North Korea dared the South to go through with an artillery drill, saying they would strike back, but analysts believed Pyongyang would aim only at empty sea in a “face saving gesture”. But offstage, the crisis on the peninsula was forcing the larger international actors to recalculate their strategies.
“They would have to be committing to a full-out war if they did that (struck again),” said Baek Seung-joo of the Korea Institute for Defense Analyses, an expert on North Korea’s military strategy. “What’s likely is they will do something as a face-saving action, such as firing their own artillery near the disputed waters,” he said.
Despite that outward optimism, the powers were clearly worried. Bill Richardson gave Pyongyang “a series of proposals on Saturday in a meeting with the country’s chief nuclear negotiator” but did not say what they were. “My sense from the North Koreans is that they are trying to find ways to tamp things down.” Whether those proposals contained carrots is a matter of conjecture. But the stick was prominently displayed. South Korea was going to rerun the very activity which prompted the North to fire on an inhabited South Korean island and dare the South to do something about it.
The decision by the South to go-ahead with the live fire artillery drills was accompanied by a warning from Seoul’s chiefs of staffs that it “is ready to respond to any possible provocation.” The decision to postpone the drills due to bad weather may be an indication that Seoul wants to maximize its advantage in strike aircraft, should an incident occur.
The ambivalence within South Korea toward the brinksmanship was manifested in conflicting emotions toward the impending test of wills. On the one hand, North Koreans who had defected to Seoul released balloons carrying leaflets into winds wafting northward, an activity guaranteed to drive Pyongyang to a frenzy. Their defiance was in contrast to desires to avoid angering the North so southern civilian life could proceed normally.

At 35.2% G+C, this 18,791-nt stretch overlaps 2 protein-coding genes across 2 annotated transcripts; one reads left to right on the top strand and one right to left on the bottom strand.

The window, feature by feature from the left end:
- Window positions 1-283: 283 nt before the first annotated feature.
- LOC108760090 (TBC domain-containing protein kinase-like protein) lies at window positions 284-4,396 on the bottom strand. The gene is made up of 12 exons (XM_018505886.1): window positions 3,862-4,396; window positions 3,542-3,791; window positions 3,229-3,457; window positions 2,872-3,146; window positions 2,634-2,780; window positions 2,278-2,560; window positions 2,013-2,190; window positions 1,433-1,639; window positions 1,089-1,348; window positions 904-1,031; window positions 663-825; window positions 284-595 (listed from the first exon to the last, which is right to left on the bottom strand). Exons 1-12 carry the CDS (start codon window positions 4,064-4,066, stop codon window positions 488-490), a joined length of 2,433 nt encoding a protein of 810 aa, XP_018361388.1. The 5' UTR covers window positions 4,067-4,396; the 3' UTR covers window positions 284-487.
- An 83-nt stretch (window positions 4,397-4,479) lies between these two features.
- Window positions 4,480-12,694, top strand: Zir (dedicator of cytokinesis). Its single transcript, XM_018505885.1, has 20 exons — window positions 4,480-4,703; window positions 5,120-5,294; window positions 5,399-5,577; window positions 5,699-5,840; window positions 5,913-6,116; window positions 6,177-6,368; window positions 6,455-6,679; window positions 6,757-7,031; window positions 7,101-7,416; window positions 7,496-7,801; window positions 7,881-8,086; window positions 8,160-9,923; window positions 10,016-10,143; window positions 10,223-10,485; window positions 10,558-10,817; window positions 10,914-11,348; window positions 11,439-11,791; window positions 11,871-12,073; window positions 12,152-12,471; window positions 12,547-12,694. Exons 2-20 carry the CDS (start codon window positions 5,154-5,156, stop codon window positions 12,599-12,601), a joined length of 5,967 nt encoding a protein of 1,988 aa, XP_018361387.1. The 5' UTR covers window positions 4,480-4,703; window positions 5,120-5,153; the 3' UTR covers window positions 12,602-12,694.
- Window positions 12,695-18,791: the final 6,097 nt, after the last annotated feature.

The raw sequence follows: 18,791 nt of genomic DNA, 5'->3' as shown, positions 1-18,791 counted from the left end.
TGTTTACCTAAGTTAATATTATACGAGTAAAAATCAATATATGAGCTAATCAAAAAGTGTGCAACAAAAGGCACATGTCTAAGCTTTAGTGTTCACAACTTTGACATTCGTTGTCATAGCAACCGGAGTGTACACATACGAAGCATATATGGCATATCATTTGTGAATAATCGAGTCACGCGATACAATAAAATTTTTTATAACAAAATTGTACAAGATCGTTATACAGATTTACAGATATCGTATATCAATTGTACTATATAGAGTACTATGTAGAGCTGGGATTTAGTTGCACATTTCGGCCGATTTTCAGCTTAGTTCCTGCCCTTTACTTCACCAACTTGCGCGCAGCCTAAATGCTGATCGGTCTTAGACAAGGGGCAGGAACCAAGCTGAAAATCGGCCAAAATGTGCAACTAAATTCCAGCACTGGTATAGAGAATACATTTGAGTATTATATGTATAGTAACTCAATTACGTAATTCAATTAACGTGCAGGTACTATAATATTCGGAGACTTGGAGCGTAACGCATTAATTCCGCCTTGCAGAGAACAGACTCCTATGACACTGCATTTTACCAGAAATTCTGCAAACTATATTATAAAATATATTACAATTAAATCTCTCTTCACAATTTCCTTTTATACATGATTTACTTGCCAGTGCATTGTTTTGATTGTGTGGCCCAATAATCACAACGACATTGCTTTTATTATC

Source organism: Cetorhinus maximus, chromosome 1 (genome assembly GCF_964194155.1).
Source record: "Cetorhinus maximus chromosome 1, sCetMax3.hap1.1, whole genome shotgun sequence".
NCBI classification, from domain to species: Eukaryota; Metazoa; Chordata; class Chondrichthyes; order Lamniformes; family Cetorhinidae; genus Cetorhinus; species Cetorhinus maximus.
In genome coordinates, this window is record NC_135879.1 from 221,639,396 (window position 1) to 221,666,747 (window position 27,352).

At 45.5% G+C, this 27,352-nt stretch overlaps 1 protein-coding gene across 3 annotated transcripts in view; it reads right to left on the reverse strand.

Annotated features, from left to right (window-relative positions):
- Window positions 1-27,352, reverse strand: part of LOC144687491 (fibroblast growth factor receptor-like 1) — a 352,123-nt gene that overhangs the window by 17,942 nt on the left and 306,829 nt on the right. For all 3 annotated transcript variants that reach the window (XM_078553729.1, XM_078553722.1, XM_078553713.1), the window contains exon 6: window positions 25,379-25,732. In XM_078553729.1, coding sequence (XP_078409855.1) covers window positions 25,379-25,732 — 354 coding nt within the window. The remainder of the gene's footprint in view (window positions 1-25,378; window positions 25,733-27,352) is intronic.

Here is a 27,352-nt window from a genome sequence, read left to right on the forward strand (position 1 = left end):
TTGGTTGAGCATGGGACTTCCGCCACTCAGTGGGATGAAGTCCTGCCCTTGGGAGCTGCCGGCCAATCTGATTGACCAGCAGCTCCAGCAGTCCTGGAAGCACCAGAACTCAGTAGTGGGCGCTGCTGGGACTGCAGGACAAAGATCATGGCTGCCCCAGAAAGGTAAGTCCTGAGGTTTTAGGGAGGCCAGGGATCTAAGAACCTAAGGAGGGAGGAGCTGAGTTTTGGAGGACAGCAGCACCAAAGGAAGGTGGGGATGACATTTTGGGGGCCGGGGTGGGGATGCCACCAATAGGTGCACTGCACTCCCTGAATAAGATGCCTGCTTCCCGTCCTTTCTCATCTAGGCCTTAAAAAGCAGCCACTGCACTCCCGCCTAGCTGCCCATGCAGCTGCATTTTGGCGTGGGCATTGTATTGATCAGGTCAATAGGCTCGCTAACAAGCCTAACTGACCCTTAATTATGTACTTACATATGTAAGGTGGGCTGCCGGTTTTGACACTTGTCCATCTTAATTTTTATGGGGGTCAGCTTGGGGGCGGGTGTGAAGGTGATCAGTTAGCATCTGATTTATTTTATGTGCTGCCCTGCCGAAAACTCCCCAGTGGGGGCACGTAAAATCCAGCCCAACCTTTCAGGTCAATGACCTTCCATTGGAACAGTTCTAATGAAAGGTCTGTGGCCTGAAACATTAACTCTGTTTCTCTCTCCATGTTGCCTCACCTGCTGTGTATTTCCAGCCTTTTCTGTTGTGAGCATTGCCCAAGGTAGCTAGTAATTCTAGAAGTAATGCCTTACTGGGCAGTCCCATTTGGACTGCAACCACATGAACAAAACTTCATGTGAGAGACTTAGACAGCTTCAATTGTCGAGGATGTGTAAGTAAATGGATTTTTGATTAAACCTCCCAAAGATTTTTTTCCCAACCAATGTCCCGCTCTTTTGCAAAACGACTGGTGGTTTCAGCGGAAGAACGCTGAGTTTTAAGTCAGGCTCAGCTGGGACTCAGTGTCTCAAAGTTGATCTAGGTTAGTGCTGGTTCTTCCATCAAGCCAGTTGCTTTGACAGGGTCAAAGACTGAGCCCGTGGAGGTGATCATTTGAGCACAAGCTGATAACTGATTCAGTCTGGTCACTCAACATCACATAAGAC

“Honestly I don’t want our military to go ahead with the drill. It seems as if our government is watching the fire on the other side of the river,” a resident surnamed Ko said.
The rest of the world reacted to the ongoing crisis on the Korean peninsula through their individual strategic prisms. Russia had earlier advised the South against proceeding with the artillery drill possibly because, although they don’t mind tweaking the American nose, they were also afraid things might go too far just now. “Russia, which shares a short border with North Korea, has put its forces in the country’s far east on alert because of the Korean tension.” But the most interesting response was from Tokyo. While the other countries were responding narrowly, Japan on the other hand, signaled that it was pivoting its military power south directly towards China. Although Tokyo will maintain its missile defenses against the North Korean threat, its focus is now clearly on the source of North Korea’s strategic strength: it’s patron, China.
The doctrine formally switches Japan’s post-Cold War emphasis on defending an attack on its northern border from Russia, to dealing with the rise of China.
As a result, Japan will shift forces from Hokkaido in the north to the Nansei Islands in the southwest, close to Taiwan and the Chinese coast. The exact location of the new deployments has not been specified, but media speculation in Japan has mentioned Yonaguni Island, close to Taiwan, as a likely base.
The changes will see Japan expand its Aegis-equipped destroyer fleet from four to six and build up its submarine fleet from 16 to 22.